July 28, 2005

News, Damn News and Statistics

Iraq's Al Qaida branch has announced their murder of two Algerian diplomats they kidnapped in Iraq, after Algeria had pulled out their last representatives in the country Monday. An Islamic extremist group in Algeria has praised the killings, and Al Qaida has said that they were meant as a blow to Algeria's support of the United States.

dKos: Switzerblog highlights why terrorism should be a law enforcement issue. The Army is missing its recruiting goals, leaving Kos wondering who's going to fight these wars. Hunter explains at length and in detail why he despises the DLC, to which I say 'amen.' (Alternately, amen!, which is to say amen factorial, and not AMEN.)

Brad DeLong illustrates that not only do Republicans take umbrage at the biological sciences (in which crusade they're aided by ignorant reporters), they seem to have a beef with mathematics. At least their commentators. In public. I hear that when it comes to making the accounting ledgers scream, they're pretty handy.

TalkLeft: A Medicaid tale and the war against pain medication indicate that when Republicans tell you that your biggest worry about healthcare should be government rummaging through your medicine cabinet, what they forgot to add was that when they got hold of the government, they'd get started rummaging at once. The specter of congressional immunity for the treasongate participants looms. It looks like at least one Iraqi detainee was beaten to death with sledgehammer handles.

Political Animal: Republicans demonstrate their commitment to national security and the state secrets of the US. Also, it's nice to see a judge recognizing that contraception is a serious health issue, every bit as important as male pattern baldness and erectile dysfunction.

Ms. Musings: The US is keeping company with Lesotho, Papua New Guinea and Swaziland in having no paid maternity leave. Why the tendency to leave women out of news stories confers greater social power on men.

On the Left Coaster, we get Wednesday's GOP outrages, along with even more disheartening news of Democratic capitulation. Capitulation, as Steve notes, in face of a president with only a 41% approval rating.

How to Save the World: A tantalizing review of Freakonomics and the study of complex systems. The prevalence of corporate greenwashing to cover egregious environmental track records. Dave attempts to channel a mushroom.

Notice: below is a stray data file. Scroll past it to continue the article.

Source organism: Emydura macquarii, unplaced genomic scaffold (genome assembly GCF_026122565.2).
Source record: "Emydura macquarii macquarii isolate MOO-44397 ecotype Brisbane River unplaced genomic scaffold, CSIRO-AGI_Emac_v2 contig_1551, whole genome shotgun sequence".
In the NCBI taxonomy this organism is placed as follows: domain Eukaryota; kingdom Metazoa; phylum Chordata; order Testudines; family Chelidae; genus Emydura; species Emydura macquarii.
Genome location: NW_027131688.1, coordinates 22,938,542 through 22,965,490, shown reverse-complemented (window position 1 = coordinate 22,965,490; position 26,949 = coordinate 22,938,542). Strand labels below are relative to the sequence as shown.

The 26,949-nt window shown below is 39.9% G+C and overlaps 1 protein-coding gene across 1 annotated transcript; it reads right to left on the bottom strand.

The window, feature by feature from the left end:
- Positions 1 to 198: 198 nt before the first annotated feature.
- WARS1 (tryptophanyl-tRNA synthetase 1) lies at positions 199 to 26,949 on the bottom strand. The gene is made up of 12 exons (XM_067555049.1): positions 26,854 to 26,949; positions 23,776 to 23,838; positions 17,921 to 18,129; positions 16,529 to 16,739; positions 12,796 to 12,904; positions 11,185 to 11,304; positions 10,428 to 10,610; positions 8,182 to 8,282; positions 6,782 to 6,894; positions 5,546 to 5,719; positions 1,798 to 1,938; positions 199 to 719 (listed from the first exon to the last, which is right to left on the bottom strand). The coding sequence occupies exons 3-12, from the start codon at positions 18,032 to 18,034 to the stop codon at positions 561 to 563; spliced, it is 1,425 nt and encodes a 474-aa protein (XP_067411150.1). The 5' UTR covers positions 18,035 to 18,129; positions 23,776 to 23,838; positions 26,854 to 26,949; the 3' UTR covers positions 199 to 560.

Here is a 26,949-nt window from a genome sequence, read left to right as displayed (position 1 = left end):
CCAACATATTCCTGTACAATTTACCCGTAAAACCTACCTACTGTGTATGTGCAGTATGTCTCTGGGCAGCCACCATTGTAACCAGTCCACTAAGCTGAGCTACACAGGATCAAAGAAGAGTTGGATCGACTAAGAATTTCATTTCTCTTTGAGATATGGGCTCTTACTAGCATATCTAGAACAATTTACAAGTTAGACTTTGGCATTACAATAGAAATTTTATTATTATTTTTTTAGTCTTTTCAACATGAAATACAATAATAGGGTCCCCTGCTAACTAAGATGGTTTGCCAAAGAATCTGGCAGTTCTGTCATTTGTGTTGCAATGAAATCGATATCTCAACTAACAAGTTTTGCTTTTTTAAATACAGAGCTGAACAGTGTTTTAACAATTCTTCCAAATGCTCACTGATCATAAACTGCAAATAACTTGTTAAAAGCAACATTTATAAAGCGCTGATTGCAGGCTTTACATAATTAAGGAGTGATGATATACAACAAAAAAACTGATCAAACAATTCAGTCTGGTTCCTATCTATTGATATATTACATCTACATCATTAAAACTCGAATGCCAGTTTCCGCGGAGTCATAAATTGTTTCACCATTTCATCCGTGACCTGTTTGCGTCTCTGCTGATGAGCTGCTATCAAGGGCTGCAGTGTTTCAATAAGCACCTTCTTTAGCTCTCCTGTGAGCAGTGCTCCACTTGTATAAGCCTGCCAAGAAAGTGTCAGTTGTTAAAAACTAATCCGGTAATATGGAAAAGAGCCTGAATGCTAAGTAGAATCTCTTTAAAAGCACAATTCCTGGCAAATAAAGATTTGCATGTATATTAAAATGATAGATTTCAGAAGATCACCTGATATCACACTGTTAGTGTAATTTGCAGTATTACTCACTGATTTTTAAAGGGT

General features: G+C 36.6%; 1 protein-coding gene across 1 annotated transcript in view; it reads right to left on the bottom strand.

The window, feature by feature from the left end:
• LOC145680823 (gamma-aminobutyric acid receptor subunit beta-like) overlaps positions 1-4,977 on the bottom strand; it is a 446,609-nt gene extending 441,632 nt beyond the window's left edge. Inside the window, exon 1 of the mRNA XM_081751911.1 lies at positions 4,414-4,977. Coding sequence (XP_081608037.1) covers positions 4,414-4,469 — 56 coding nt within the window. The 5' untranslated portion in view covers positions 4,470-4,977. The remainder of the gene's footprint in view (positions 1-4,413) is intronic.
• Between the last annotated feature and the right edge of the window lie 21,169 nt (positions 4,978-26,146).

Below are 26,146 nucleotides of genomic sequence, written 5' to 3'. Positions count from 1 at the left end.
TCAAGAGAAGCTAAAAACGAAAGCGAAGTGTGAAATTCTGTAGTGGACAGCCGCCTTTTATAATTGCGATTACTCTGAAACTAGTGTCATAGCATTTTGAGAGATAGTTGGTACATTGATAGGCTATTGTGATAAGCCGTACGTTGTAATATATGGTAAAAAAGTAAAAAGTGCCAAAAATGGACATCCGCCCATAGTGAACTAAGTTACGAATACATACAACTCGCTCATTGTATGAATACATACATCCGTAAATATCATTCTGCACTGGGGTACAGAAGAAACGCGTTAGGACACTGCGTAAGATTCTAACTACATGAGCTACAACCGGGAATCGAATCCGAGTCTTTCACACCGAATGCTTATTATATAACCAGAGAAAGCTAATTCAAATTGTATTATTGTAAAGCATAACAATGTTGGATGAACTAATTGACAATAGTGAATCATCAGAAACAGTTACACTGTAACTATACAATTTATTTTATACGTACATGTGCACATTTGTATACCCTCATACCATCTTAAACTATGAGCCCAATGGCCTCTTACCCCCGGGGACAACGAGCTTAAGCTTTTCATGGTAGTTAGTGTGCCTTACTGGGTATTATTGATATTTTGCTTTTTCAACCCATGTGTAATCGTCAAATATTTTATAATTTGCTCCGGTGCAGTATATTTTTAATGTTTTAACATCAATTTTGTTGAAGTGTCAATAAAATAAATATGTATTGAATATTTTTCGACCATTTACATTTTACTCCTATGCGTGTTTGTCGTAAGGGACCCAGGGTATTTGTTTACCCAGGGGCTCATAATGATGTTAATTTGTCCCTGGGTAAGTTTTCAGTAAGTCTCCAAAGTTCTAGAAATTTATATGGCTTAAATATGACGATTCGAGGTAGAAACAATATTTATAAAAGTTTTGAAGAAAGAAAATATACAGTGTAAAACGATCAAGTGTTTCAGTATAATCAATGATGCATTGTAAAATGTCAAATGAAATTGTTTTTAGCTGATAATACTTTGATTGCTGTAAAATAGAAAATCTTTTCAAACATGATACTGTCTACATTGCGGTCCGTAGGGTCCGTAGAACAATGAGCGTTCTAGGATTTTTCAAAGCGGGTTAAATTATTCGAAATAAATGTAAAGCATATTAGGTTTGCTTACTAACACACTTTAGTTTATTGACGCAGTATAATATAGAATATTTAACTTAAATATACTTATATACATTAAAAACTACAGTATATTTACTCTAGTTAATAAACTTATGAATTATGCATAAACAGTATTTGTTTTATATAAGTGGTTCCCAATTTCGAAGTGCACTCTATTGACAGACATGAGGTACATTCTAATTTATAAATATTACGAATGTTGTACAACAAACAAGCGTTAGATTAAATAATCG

TPM Cafe: Thomas Frank explains the relationship between people and corporations, and how the Republicans are milking it from both ends. Larry Johnson repudiates the latest treasongate lies. Nathan Newman points out that labor isn't going to forgive and forget over CAFTA.

From The Hill, there's another investigation going on over Republican cronies leaking classified information. The case of Sen. Richard Shelby (R-Ala.) is being investigated by the Senate Ethics Committee, and is expected to come to a conclusion within a couple months. Shelby was described in the Washington Post as having "divulged classified intercepted messages," while serving on the Intelligence Committee, passing the information to news anchors from Fox and CNN. This was after Bush pulled security clearance from 92 Senators, excepting the caucus leaders and the chairs and ranking members of the Intelligence Commitee, following a hint that there might be post-9/11 intelligence leaks from the Senate in 2001. If this were a plot device in a novel, I'd be inclined to put the thing down in disbelief.

Posted by natasha at July 28, 2005 01:54 AM | Recommended Reading | Technorati links |
Comments

What exactly is the value of Amen factorial? (a * m * e * n)?

Posted by: (: Tom :) at July 28, 2005 09:19 AM

Why, it's 1*2*3*4*...*((amen-2)*(amen-1)*(amen), of course. And though I think a good case could be made for your interpretation, I think it would be difficult to represent the formula if amen is taken as a multiple of variables instead of a single discrete variable, and therefore I argue from laziness that my formula is correct ;)

Posted by: natasha at July 28, 2005 12:27 PM